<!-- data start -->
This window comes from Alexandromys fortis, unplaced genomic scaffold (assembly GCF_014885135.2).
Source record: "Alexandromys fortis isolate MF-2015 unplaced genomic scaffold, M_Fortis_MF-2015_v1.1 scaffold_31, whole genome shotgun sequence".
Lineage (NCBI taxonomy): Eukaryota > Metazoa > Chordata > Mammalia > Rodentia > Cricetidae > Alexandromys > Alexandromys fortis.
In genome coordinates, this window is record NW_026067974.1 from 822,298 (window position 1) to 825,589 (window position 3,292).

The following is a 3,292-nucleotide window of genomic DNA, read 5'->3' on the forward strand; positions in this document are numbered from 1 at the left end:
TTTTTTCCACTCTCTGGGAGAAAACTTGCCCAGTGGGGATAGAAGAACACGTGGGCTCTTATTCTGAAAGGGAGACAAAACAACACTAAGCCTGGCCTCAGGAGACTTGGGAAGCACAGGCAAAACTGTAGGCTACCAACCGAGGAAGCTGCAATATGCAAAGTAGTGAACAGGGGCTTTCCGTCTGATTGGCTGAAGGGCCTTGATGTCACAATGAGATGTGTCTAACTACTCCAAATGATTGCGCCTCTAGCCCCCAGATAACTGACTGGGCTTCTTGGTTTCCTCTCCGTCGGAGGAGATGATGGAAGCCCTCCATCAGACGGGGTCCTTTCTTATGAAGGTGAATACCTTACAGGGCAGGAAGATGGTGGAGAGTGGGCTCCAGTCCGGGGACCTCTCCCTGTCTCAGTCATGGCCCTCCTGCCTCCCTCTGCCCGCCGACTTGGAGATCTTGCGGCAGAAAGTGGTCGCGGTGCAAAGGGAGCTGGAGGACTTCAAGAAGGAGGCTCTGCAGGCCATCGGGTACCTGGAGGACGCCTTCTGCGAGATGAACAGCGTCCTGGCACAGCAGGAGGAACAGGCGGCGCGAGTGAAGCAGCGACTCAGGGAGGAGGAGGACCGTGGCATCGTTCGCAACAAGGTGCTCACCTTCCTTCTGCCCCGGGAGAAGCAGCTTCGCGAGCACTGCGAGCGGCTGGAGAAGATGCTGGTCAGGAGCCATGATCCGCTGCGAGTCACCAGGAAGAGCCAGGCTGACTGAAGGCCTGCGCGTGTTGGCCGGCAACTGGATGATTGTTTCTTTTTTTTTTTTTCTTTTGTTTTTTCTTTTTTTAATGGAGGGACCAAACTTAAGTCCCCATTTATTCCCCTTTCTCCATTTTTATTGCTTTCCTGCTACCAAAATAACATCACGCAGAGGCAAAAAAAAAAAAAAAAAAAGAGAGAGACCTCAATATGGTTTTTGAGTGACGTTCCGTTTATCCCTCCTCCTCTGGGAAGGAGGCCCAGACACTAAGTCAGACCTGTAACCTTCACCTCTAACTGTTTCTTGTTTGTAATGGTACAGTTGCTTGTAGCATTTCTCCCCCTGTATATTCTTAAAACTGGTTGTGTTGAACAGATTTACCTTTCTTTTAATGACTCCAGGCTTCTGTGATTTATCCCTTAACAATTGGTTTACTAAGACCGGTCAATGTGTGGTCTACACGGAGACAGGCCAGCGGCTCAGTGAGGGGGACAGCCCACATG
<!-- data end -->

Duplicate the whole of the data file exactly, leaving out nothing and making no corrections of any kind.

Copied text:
This window comes from Alexandromys fortis, unplaced genomic scaffold (assembly GCF_014885135.2).
Source record: "Alexandromys fortis isolate MF-2015 unplaced genomic scaffold, M_Fortis_MF-2015_v1.1 scaffold_31, whole genome shotgun sequence".
Lineage (NCBI taxonomy): Eukaryota > Metazoa > Chordata > Mammalia > Rodentia > Cricetidae > Alexandromys > Alexandromys fortis.
In genome coordinates, this window is record NW_026067974.1 from 822,298 (window position 1) to 825,589 (window position 3,292).

The following is a 3,292-nucleotide window of genomic DNA, read 5'->3' on the forward strand; positions in this document are numbered from 1 at the left end:
TTTTTTCCACTCTCTGGGAGAAAACTTGCCCAGTGGGGATAGAAGAACACGTGGGCTCTTATTCTGAAAGGGAGACAAAACAACACTAAGCCTGGCCTCAGGAGACTTGGGAAGCACAGGCAAAACTGTAGGCTACCAACCGAGGAAGCTGCAATATGCAAAGTAGTGAACAGGGGCTTTCCGTCTGATTGGCTGAAGGGCCTTGATGTCACAATGAGATGTGTCTAACTACTCCAAATGATTGCGCCTCTAGCCCCCAGATAACTGACTGGGCTTCTTGGTTTCCTCTCCGTCGGAGGAGATGATGGAAGCCCTCCATCAGACGGGGTCCTTTCTTATGAAGGTGAATACCTTACAGGGCAGGAAGATGGTGGAGAGTGGGCTCCAGTCCGGGGACCTCTCCCTGTCTCAGTCATGGCCCTCCTGCCTCCCTCTGCCCGCCGACTTGGAGATCTTGCGGCAGAAAGTGGTCGCGGTGCAAAGGGAGCTGGAGGACTTCAAGAAGGAGGCTCTGCAGGCCATCGGGTACCTGGAGGACGCCTTCTGCGAGATGAACAGCGTCCTGGCACAGCAGGAGGAACAGGCGGCGCGAGTGAAGCAGCGACTCAGGGAGGAGGAGGACCGTGGCATCGTTCGCAACAAGGTGCTCACCTTCCTTCTGCCCCGGGAGAAGCAGCTTCGCGAGCACTGCGAGCGGCTGGAGAAGATGCTGGTCAGGAGCCATGATCCGCTGCGAGTCACCAGGAAGAGCCAGGCTGACTGAAGGCCTGCGCGTGTTGGCCGGCAACTGGATGATTGTTTCTTTTTTTTTTTTTCTTTTGTTTTTTCTTTTTTTAATGGAGGGACCAAACTTAAGTCCCCATTTATTCCCCTTTCTCCATTTTTATTGCTTTCCTGCTACCAAAATAACATCACGCAGAGGCAAAAAAAAAAAAAAAAAAAGAGAGAGACCTCAATATGGTTTTTGAGTGACGTTCCGTTTATCCCTCCTCCTCTGGGAAGGAGGCCCAGACACTAAGTCAGACCTGTAACCTTCACCTCTAACTGTTTCTTGTTTGTAATGGTACAGTTGCTTGTAGCATTTCTCCCCCTGTATATTCTTAAAACTGGTTGTGTTGAACAGATTTACCTTTCTTTTAATGACTCCAGGCTTCTGTGATTTATCCCTTAACAATTGGTTTACTAAGACCGGTCAATGTGTGGTCTACACGGAGACAGGCCAGCGGCTCAGTGAGGGGGACAGCCCACATG